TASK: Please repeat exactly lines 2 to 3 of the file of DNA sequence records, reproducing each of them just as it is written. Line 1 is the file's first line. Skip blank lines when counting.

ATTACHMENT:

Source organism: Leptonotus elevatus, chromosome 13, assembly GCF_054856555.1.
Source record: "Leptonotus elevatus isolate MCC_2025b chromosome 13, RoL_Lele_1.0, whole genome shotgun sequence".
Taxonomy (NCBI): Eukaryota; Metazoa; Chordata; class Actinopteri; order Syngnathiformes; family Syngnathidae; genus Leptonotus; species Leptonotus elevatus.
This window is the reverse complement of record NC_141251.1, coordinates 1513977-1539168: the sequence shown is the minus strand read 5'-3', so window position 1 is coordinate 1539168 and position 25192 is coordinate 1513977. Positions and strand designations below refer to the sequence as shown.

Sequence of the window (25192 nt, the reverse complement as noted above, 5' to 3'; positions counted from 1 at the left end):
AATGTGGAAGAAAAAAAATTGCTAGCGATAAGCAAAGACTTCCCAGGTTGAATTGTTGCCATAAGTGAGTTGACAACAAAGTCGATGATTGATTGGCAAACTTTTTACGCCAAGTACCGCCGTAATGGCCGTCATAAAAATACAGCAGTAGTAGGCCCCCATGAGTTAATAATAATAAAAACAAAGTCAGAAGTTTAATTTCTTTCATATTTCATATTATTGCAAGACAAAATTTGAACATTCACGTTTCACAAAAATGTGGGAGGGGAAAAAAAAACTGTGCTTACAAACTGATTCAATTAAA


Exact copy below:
Source record: "Leptonotus elevatus isolate MCC_2025b chromosome 13, RoL_Lele_1.0, whole genome shotgun sequence".
Taxonomy (NCBI): Eukaryota; Metazoa; Chordata; class Actinopteri; order Syngnathiformes; family Syngnathidae; genus Leptonotus; species Leptonotus elevatus.